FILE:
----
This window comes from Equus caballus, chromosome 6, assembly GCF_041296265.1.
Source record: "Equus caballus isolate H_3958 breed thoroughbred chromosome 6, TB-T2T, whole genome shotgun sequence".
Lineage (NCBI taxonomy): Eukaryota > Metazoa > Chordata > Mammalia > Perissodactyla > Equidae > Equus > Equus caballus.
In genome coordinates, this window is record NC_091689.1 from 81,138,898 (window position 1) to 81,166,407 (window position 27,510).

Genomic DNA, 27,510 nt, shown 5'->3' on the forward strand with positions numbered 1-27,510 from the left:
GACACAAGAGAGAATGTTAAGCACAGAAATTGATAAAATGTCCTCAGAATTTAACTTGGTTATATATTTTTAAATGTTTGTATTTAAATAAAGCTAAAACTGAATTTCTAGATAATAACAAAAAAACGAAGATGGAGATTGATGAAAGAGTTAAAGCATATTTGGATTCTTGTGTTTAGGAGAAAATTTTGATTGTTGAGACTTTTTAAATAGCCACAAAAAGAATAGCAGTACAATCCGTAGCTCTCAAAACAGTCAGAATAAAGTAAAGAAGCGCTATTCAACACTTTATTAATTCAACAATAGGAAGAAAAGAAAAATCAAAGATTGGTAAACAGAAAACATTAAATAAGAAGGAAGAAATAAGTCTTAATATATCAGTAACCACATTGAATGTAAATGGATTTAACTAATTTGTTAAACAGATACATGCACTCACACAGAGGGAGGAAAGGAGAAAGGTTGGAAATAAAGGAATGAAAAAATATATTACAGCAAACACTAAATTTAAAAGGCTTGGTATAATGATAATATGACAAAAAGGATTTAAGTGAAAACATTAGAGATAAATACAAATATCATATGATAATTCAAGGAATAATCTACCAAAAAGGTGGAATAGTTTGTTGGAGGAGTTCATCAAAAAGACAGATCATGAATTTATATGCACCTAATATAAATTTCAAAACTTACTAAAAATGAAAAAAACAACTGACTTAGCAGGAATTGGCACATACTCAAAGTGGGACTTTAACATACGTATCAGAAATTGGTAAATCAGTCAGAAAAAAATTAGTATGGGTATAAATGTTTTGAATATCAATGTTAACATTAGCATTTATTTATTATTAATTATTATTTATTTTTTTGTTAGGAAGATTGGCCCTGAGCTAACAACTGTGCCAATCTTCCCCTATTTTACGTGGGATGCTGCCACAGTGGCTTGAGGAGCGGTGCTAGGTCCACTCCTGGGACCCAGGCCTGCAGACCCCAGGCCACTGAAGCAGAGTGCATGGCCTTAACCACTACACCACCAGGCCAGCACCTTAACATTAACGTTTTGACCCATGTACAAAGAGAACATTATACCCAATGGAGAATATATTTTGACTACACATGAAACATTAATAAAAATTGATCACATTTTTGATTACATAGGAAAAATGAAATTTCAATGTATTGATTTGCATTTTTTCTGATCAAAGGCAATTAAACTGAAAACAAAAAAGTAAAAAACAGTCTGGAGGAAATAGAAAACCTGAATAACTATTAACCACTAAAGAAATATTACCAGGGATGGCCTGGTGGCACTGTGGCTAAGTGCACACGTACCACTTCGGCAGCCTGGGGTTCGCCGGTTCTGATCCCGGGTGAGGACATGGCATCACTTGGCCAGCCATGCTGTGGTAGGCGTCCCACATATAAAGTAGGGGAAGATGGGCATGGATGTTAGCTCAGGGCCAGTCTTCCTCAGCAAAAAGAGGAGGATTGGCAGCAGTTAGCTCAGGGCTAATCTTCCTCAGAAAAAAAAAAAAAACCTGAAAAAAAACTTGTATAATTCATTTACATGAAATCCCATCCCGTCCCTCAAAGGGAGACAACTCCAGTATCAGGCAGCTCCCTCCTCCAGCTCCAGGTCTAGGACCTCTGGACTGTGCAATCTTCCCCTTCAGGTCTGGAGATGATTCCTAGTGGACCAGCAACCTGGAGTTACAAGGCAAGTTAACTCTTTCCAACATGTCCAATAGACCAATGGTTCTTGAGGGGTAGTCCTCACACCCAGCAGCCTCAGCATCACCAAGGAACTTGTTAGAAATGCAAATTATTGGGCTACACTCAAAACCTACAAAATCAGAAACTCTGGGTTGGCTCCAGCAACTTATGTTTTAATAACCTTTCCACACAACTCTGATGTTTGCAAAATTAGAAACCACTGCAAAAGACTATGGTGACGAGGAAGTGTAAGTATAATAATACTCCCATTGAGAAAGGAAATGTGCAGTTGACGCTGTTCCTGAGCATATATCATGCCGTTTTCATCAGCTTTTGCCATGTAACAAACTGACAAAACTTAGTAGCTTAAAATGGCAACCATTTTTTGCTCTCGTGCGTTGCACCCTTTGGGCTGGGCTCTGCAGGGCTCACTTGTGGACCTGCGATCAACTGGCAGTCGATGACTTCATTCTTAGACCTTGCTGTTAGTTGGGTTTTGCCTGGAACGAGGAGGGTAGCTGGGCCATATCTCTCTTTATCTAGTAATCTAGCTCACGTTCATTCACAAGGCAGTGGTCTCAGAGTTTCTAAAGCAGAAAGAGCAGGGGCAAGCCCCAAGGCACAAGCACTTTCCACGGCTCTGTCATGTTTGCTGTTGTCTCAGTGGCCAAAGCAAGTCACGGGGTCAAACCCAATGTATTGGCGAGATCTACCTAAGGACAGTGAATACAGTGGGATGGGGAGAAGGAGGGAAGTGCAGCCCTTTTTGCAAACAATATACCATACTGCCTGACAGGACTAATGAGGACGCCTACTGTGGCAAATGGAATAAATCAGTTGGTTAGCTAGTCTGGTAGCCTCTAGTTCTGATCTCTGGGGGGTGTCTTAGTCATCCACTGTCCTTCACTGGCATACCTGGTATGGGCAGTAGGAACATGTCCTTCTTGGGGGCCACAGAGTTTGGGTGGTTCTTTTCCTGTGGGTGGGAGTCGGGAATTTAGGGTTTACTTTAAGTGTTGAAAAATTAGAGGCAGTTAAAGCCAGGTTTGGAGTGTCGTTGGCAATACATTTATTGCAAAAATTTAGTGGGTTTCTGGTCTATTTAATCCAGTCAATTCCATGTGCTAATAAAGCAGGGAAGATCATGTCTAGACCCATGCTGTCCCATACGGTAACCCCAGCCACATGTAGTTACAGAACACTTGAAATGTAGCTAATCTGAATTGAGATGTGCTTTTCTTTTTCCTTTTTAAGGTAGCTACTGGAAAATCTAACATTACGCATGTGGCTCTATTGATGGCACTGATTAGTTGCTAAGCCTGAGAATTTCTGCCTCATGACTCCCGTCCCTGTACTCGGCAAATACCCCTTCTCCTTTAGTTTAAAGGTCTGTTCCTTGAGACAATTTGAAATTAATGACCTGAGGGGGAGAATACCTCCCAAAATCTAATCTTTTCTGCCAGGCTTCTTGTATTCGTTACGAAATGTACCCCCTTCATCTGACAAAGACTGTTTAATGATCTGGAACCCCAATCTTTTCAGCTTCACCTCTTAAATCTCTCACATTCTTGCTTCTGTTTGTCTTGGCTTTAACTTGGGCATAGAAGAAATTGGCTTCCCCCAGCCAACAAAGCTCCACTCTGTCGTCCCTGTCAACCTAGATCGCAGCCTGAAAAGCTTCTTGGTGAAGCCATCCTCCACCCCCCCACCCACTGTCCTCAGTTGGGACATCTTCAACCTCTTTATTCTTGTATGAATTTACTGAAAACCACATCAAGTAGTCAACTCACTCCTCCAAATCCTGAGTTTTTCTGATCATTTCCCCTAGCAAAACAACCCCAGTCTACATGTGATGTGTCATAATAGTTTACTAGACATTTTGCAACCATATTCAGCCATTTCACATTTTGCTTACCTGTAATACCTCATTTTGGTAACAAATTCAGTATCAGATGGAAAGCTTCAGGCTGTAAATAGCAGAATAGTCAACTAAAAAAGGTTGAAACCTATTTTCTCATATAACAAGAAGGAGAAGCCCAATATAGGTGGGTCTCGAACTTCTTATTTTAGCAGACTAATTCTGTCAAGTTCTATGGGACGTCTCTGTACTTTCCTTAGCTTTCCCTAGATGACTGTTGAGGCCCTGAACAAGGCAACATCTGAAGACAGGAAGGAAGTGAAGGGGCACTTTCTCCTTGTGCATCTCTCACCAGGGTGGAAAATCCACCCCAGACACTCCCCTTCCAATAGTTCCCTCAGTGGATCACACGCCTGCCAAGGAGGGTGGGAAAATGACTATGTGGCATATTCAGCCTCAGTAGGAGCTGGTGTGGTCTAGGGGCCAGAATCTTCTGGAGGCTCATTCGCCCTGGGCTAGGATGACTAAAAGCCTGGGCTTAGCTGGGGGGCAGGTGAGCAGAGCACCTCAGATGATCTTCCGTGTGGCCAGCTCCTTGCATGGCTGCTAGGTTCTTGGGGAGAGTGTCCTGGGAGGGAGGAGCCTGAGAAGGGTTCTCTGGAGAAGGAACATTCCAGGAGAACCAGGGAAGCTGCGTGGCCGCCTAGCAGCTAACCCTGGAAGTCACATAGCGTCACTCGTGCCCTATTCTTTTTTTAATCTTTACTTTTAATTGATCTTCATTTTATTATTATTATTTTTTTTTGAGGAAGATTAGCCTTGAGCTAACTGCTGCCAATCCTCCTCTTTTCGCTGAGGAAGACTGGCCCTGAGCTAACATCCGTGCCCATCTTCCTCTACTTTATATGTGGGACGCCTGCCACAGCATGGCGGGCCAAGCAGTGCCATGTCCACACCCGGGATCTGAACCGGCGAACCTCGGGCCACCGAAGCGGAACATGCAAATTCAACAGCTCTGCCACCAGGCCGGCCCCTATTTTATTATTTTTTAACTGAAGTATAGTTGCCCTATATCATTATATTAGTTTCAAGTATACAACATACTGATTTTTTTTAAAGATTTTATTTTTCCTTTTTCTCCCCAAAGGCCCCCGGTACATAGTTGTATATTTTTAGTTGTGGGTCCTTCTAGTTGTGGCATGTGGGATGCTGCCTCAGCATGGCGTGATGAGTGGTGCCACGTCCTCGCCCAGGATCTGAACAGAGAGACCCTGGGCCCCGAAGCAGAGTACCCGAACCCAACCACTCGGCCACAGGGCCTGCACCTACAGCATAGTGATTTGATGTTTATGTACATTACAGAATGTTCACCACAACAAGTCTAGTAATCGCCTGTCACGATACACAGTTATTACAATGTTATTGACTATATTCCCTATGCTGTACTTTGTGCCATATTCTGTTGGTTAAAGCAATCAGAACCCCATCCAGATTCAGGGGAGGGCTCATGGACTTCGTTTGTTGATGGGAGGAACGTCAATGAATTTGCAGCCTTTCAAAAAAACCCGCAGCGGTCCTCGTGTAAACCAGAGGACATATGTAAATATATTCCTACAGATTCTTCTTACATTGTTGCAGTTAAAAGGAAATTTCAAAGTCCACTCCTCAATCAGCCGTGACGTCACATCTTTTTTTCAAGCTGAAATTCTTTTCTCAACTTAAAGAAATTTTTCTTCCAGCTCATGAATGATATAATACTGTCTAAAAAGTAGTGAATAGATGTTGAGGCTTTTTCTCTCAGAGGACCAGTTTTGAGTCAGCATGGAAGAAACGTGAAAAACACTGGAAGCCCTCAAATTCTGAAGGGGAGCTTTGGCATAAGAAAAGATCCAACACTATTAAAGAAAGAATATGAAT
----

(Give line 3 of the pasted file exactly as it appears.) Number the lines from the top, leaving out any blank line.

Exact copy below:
Lineage (NCBI taxonomy): Eukaryota > Metazoa > Chordata > Mammalia > Perissodactyla > Equidae > Equus > Equus caballus.